When recruiting, Young uses the 2024 Championships as an incentive. He said every time his staff talks to a recruit, it gives them the potential to win a national championship in Stillwater.

“It’s something you want to be able to do just to make them aware,” Young said. ‘I think it means something to some kids. For others, it does not affect their decision at all. ”

Young said hosting an NCAA Championship does not mean much to some international recruits who have never heard of the association. Explaining that OSU is hosting a championship helps validate the first-class tennis facilities OSU has, especially if the recruit is unable to visit the Michael and Anne Greenwood Tennis Center.

Oona Orphana, a rookie on OSU’s women’s tennis team, said she likes to travel to new venues for away games, but said there is an advantage to playing in Stillwater.

“I think it’s going to be really cool,” Orphana said. “Playing at home is always good and having the big tournament here, I think it will be an advantage for the team.”

Martina Zerulo, an OSU graduate transfer, moved from Arkansas and has never played in an NCAA championship. The thought of playing in one in Stillwater excites her.

“The crowd here is crazy and the energy you feel when you play here gives you something more,” Zerulo said.

Although it was canceled, the 2020 NCAA Tennis Championship created tennis fans in Stillwater. Young said he is often asked when the event will return to OSU.

“I think it created a lot of people who were interested in, ‘Hey, when are you going to get it back?'” Young said. “It brings a kind of conversation with people that we are getting it back and that people are starting to grow and learn about it so that they are ready when it comes back.”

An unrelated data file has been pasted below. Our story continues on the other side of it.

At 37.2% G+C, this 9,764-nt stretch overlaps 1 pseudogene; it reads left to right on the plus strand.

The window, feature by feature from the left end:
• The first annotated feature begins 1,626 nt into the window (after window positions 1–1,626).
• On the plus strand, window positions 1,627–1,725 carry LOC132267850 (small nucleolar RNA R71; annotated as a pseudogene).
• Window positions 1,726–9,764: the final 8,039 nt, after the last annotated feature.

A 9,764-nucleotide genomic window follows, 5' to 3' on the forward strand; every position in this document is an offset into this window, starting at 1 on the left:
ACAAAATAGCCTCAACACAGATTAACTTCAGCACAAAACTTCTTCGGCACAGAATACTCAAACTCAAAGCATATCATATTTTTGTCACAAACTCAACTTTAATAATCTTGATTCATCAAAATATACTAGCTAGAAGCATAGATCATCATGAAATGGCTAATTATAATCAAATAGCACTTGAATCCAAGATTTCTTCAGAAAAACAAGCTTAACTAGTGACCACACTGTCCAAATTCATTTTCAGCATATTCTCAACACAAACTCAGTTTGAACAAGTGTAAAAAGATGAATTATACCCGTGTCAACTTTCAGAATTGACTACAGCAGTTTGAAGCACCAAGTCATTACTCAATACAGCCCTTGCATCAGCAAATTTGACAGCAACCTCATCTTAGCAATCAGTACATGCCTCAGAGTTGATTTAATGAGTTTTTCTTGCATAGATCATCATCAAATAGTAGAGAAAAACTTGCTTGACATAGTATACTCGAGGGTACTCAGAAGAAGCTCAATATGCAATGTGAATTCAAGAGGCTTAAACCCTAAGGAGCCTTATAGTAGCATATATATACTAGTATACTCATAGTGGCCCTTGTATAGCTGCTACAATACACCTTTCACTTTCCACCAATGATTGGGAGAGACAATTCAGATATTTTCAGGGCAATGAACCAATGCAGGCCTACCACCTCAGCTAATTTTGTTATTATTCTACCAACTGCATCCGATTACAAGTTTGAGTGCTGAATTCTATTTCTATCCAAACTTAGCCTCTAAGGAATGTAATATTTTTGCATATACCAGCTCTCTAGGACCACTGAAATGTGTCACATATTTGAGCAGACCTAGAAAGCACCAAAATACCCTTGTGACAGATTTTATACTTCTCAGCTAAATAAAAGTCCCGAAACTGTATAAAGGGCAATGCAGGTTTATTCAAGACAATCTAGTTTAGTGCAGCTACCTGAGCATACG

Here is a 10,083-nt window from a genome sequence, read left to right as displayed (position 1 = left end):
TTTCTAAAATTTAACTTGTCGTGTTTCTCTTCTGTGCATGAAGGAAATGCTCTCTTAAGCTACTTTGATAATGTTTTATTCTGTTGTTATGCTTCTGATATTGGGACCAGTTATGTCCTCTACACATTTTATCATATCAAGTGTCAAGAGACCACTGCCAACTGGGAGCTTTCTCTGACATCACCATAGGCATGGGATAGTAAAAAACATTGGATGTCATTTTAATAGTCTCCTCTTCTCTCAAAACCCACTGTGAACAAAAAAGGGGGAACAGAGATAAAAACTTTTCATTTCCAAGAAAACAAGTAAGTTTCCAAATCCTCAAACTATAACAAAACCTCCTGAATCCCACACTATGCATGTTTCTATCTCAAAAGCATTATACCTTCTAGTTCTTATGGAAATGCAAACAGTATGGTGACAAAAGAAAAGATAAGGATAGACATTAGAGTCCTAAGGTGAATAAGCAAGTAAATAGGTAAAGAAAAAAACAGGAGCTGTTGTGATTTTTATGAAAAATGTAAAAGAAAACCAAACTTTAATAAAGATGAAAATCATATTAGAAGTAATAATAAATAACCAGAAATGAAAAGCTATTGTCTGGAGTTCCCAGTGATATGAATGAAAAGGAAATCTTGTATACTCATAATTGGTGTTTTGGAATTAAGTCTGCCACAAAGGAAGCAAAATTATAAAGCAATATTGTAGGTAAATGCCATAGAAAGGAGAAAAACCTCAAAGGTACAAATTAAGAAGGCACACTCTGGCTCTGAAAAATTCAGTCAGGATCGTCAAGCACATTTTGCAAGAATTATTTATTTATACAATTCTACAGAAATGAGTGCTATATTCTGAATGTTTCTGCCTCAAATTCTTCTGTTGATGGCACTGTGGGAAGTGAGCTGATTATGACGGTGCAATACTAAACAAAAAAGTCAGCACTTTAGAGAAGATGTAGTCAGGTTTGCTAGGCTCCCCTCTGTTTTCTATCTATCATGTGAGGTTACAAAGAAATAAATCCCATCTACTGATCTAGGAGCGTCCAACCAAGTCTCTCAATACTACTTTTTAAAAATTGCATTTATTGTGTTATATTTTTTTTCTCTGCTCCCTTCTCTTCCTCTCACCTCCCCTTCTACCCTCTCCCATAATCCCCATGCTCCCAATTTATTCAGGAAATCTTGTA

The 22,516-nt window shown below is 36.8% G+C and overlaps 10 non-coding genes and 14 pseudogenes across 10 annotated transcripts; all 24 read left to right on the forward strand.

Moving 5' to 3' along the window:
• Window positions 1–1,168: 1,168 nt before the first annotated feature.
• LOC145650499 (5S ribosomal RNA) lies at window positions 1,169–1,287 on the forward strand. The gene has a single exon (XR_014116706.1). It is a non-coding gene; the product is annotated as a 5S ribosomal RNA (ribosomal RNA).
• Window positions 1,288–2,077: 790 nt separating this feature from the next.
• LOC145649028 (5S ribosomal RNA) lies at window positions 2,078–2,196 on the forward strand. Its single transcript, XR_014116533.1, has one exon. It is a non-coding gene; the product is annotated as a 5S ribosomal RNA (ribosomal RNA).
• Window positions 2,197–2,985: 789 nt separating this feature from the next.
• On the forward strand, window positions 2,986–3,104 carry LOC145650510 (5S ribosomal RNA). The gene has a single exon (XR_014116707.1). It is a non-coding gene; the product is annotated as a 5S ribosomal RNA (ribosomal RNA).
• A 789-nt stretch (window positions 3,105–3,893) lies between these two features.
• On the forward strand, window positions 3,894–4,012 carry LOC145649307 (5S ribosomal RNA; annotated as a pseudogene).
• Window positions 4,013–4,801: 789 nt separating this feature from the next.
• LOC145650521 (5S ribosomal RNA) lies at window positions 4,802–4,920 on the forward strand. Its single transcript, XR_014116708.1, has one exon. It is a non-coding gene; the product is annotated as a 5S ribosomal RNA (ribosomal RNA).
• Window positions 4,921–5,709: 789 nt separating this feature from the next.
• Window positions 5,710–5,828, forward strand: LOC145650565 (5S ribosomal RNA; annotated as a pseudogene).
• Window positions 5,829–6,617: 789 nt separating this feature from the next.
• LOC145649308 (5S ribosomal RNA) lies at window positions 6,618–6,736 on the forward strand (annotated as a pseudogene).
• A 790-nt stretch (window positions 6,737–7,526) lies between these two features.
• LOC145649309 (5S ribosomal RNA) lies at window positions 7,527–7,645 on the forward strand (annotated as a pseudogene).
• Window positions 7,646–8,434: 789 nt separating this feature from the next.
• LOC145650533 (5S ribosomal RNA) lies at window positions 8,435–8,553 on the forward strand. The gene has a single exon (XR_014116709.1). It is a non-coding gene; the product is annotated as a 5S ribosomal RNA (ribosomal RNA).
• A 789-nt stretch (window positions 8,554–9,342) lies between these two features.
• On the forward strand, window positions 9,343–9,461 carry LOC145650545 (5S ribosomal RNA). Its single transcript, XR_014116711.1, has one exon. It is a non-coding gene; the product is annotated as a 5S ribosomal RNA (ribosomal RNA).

The delay in Stillwater’s hosting of the tournament creates further anticipation among fans eager to watch championship tennis in Stillwater.

“Maybe some people had just figured it out, and the cancellation might bring some things forward so the cancellation could be positive or negative,” Young said. “You can look at it both ways.”

Young also hopes the championships will be improved due to the extra time OSU has to prepare for them. The weekly meetings and time invested in the 2020 championships were not wasted as COVID-19 threw a wrench into the plans.

“I think we’ve learned a lot of things from it that we can hopefully put into play this time,” Young said. “So you know, I hope we have a good team that we can put together in 2024 and also handle it.”

Lang gave a sense of optimism that the 2024 Championships would be better than what the 2020 Championships would have been. He said that apart from loose talks, the detailed planning has not started, but when the time comes, many of the same people who worked together two years ago will re-organize the championships.

“We want to have as good a show as we can,” Lang said. “You know, the best show we put on in 2020 may not be as good as the best show we could put on in 2024 when there are new technologies, new things available to us.”